- With eyes as wise, but kindlier,
- With lips as soft, but true.
- And I daresay she will do.
- Rupert Brooke
- In your arms was still delight,
- Quiet as a street at night;
- And thoughts of you, I do remember,
- Were green leaves in a darkened chamber,
- Were dark clouds in a moonless sky.
- Love, in you, went passing by,
- Penetrative, remote, and rare,
- Like a bird in the wide air;
- And, as the bird, it left no trace
- In the heaven of your face.
- In your stupidity I found
- The sweet hush after a sweet sound.
- All about you was the light
- That dims the graying end of night;
- Desire was the unrisen sun,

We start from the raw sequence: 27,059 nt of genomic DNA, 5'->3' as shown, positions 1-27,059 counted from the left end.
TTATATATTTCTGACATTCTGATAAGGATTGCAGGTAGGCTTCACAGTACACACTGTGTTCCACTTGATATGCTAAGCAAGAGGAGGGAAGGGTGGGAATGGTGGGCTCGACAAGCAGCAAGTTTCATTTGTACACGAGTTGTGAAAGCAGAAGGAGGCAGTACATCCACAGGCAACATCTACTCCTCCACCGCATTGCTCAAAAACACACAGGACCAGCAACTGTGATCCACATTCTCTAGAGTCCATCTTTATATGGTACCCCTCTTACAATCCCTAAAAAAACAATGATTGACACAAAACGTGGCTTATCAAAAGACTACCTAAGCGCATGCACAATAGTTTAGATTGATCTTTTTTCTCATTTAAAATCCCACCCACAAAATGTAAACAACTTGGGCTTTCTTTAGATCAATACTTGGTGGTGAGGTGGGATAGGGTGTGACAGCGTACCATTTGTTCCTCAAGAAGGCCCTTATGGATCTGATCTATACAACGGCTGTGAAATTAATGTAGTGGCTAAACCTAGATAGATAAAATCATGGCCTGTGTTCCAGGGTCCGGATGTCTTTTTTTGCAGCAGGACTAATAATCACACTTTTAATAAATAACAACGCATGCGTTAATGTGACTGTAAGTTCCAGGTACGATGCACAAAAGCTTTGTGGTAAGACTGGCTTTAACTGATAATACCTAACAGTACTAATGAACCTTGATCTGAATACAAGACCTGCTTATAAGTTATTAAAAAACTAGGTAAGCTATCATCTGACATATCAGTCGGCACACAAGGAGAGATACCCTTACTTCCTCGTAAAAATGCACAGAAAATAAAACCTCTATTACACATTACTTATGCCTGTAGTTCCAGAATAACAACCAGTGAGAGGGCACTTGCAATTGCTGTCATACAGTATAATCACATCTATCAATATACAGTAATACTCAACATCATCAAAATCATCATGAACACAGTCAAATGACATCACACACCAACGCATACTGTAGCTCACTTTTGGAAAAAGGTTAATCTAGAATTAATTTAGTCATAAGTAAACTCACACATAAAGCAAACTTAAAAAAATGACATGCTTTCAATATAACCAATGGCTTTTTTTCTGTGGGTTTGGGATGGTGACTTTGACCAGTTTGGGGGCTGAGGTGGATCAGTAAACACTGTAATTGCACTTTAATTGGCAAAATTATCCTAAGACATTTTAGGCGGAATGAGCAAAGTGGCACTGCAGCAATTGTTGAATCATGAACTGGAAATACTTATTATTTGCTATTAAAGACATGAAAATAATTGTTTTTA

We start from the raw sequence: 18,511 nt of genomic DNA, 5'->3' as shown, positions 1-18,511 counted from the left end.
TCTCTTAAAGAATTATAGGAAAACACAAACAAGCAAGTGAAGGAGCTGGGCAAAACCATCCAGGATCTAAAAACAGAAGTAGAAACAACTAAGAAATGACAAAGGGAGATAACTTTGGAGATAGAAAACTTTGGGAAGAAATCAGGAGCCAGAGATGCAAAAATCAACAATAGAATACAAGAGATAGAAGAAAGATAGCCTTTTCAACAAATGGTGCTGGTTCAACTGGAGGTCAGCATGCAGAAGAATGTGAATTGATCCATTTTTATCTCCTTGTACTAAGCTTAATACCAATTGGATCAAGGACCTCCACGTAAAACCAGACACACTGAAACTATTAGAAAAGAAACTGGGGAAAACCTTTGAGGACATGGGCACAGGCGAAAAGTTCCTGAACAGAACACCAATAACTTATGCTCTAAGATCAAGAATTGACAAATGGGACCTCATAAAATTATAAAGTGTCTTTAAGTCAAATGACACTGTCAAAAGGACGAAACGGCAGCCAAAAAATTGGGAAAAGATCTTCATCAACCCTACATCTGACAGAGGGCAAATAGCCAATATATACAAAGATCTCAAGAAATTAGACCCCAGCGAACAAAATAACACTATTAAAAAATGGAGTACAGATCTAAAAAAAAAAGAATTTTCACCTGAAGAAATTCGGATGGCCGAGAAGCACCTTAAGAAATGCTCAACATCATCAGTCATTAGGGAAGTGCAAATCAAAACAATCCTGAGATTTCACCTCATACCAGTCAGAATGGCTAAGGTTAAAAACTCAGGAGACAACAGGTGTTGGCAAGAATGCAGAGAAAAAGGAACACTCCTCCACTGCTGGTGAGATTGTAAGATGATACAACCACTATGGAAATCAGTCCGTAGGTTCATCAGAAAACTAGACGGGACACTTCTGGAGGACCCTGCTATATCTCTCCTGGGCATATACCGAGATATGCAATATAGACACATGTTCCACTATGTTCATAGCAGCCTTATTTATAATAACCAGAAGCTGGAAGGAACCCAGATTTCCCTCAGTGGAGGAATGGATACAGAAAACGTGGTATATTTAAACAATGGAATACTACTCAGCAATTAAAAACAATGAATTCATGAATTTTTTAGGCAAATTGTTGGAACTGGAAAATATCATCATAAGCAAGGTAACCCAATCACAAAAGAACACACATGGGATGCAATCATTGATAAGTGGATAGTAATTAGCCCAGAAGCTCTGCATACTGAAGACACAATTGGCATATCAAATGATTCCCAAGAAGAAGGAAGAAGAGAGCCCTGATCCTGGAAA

- Joy the day not yet begun,
- With tree whispering to tree,
- Without wind, quietly.
- Wisdom slept within your hair,
- And Long-suffering was there,
- And, in the flowing of your dress,
- Undiscerning Tenderness.
- And when you thought, it seemed to me,
- Infinitely, and like a sea,
- About the sleight world you had known
- Your vast unconsciousness was thrown. . . .
- O haven without wave or tide!
- Silence, in which all songs have died!
- Holy book, where all hearts are still!
- And home at length, under the hill!
- O mother quiet, breasts of peace,
- Where love itself would faint and cease!
- O infinite deep I never knew,
- I would come back, come back to you;
- Find you, as a pool unstirred,
- Kneel down by you, and never a word;
- Lay my head, and nothing said,
- In your hands, ungarlanded.
- And a long watch you would keep;
- And I should sleep, and I should sleep!
- Rupert Brooke